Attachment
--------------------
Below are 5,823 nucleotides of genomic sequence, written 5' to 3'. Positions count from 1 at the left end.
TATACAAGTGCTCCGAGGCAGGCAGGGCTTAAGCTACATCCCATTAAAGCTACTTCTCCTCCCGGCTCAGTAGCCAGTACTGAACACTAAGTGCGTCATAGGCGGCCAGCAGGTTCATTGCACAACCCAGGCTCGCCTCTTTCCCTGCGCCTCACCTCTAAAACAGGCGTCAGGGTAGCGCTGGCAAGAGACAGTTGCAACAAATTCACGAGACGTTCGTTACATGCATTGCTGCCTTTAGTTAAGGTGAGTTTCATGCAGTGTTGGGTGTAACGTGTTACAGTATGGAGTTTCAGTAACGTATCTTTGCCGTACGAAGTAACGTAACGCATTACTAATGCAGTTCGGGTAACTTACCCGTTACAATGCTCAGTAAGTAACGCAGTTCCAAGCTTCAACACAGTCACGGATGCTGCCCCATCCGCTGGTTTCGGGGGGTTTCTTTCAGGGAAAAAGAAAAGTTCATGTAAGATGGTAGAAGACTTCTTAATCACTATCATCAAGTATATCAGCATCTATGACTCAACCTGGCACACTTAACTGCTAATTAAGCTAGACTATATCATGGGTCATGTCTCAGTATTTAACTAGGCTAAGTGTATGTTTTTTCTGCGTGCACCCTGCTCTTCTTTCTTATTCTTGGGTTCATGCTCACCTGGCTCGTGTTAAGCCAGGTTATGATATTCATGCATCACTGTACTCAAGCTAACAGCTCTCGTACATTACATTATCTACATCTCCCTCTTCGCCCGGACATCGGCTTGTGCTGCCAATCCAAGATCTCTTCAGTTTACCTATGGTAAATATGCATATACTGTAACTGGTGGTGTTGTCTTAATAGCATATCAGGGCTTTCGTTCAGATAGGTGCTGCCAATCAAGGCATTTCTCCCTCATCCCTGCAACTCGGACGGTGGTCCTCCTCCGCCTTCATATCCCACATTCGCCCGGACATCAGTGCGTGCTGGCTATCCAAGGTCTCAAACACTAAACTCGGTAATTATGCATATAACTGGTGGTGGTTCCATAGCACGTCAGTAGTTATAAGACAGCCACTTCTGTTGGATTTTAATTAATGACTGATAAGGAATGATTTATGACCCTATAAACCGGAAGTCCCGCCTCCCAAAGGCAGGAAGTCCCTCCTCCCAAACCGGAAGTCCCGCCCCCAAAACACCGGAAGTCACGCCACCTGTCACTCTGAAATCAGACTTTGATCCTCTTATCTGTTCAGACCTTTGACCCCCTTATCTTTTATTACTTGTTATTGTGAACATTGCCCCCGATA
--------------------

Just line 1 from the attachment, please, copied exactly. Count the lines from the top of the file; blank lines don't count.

Below are 5,823 nucleotides of genomic sequence, written 5' to 3'. Positions count from 1 at the left end.